What words of wisdom do you have for newbies and late bloomers in the literary and visual art world who want to make a career in doing what they love, but are afraid to venture out there?
Stop talking about doing something. Stop worrying about and doubting things. Push away the negative thoughts AND people .Find a way to work. I remember when I didn’t have a book published. I hosted open-mic poetry at Jazz and Java Coffee Shop in the early 90’s. There was a poet who came in to recite and tell us about his book. He had a chapbook which he made. He used an old type writer which he bought from a Goodwill for $5! The old kind with the ink ribbon. Page after page he made his book. His poems were beautiful. He didn’t have a computer but put it in his mind to get his words out there. The cover was simple but he did it. He inspired me to get my first self-published chapbook done, Tell Me No Lies. I had no excuse to not have my book done. I had more technology and resources but this guy was doing more. So, to any newbie, use what you have to do what you can. You will grow. I used to paint on an old wooden chair I found in the alley outside my apartment in Chicago. I fixed and glued the broken leg and used a stick to rest my canvas against the back of the chair. That was my easel. I painted on that chair or the floor. But I worked. Many talk themselves out of even trying out of fear. Imagined fear.
We all can do something if we simply try. We will hustle and bust our butts for a 9-5 and that company’s goals but, when it comes to our own dreams, we can’t find the zeal. Why not? It’s faith. We must believe in ourselves and our dreams. This is where keeping out that negativity out of your mind and soul. Believe. There will stop be doubt but keep moving keep trying because you believe this is what your purpose is on this planet. Paying bills or making debt isn’t a purpose. Create and make the world better is what I’d tell them.
Beautiful! I agree. Can people be okay with viewing their passion as just a hobby? What’s that about? Is it the fear of stepping outside of their comfort zones?
What I’ve noticed and experienced aside from what you said about fear is that people don’t want to call themselves a professional because of responsibility. If you do anything as a hobby, you can do it whenever. You don’t have to be serious.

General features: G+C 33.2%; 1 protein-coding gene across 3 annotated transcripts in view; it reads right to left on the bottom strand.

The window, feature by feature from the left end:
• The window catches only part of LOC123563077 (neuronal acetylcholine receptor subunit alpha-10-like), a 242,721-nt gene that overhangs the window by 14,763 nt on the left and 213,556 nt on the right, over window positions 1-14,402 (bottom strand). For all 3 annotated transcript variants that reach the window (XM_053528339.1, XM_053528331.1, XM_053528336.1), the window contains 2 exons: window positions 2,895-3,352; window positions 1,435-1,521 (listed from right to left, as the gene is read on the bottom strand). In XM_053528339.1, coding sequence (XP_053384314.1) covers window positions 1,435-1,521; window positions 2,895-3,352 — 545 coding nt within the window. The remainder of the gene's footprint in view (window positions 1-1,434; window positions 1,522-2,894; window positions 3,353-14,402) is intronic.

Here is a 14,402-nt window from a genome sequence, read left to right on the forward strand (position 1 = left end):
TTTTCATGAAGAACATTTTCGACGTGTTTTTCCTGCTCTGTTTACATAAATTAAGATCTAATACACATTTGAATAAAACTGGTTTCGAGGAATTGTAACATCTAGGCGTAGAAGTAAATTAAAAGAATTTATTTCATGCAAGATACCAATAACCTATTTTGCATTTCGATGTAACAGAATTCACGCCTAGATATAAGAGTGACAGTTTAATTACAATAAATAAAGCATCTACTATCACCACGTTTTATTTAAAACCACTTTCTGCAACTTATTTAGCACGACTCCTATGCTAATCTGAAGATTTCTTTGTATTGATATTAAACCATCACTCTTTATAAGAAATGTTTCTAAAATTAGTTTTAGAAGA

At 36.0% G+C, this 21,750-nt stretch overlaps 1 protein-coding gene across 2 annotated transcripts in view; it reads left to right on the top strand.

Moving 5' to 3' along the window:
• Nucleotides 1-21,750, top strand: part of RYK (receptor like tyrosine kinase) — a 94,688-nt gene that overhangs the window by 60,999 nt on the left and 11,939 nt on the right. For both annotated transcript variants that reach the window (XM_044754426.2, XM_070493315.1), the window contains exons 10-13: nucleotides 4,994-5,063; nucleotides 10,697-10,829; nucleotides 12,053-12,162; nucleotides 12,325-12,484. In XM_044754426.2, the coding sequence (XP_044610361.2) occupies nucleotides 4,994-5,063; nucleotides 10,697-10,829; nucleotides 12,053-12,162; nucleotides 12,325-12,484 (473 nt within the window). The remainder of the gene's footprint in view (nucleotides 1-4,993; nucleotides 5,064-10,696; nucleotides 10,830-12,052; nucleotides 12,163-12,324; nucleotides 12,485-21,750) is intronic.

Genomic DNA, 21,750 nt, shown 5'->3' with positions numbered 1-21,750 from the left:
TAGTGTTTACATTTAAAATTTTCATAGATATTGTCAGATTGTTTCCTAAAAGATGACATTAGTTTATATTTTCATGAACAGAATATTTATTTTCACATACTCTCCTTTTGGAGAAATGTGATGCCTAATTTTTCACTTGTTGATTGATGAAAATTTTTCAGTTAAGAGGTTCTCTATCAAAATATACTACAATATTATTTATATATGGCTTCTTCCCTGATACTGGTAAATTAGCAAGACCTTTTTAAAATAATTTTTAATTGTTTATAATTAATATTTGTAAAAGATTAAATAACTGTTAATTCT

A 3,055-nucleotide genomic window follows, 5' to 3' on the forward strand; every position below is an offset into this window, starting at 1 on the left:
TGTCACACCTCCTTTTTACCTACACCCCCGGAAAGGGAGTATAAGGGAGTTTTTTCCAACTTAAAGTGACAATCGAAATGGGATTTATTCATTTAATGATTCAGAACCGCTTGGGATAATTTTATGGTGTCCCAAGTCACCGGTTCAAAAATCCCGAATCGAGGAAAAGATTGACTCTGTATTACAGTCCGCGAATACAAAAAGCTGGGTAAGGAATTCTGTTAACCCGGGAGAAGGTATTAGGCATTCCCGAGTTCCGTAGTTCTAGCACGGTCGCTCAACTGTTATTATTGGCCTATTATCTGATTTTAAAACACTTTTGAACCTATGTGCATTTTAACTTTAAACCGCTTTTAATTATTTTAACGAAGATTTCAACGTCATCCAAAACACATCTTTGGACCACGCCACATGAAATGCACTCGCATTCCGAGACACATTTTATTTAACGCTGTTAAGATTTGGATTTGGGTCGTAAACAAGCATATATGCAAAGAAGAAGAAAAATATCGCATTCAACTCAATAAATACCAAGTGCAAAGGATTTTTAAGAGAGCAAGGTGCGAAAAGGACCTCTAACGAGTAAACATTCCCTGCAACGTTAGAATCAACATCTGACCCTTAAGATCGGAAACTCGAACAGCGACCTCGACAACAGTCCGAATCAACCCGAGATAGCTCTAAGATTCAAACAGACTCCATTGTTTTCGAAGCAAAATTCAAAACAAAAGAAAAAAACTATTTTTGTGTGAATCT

You don’t have to be concerned with money issues and other things associated with being a professional. When you consider and call yourself a professional this means two things: 1) You’re paid for what you do and 2) you maintain a certain amount of professionalism.
I’ve met artists who are afraid to pursue art as a profession because they believe they may fail. In our capitalistic world, if you have a business and you don’t make money, it’s concluded that you’re a failure. The business of arts and the business of widgets are di$erent. We don’t operate in the same arena.
Artists can fail or feel like a failure equating themselves to non-art business owners.
Is it important to sell your art? In a commercial gallery, that is important but other connections are made. In other institutions, such as universities or museums, the whole money thing is di$erent. But artists must take themselves serious to be taken serious. My art has never been a hobby for me but a calling
which I answered and listened to to do. I keep working. And working to create the best I know how and learn. I don’t smash any more!
Too much, Henry! Congrats on your latest award. Tell us more about the GANSPA.
The GANSPA (Gifted and NeoSoul & Poetry Award) is the ideal of Renata Brown. The organization’s mission is to support artists year round through its education and mentoring programs as well as spotlight excellence through the Annual Awards Ceremonies. It serves as a fundraiser for Sick Cell Anemia research and education as well. I felt very honored to win. My family and I were able to go to Atlanta for the awards ceremony.
I couldn’t go to that event alone. My wife and children are an extension of my creativity. They’ve helped me in many, many ways. I knew I was receiving the state award but then they announced the national GANSPA Awards for my category. I was stunned. My wife said, “They called your name.” I remember looking around for Henry Jones. It was like a dream.
At the ceremony I met other artists and learned what they’re doing. I love meeting other artists because I feel less alone. It’s lonely being an artist of any kind. You strive to connect to the internal, overwhelming feeling of human disconnection. The GANSPA award symbolizes appreciation for the work you do. Few people know the about of work necessary to create art. So much goes against you. They see the final creation. It’s not easy. But that award says to me, “Thank you for the work you do.” This is encouraging because you constantly push away and battle the demon of doubt.
Thanks for humoring my interview intrusion Henry. I wish you much continued success!
Thank you Clara. I enjoyed this interview.
Hope this talk with Henry Jones got your creative juices flowing. What a great year of opportunity we have to create to the best of who we are!
Henry Jones is an award winning artist & poet. Activist, Author, Editor. Creativity coach Inspiring the world. follow him on twitter @creativeforlife…
Henry’s post award win interview: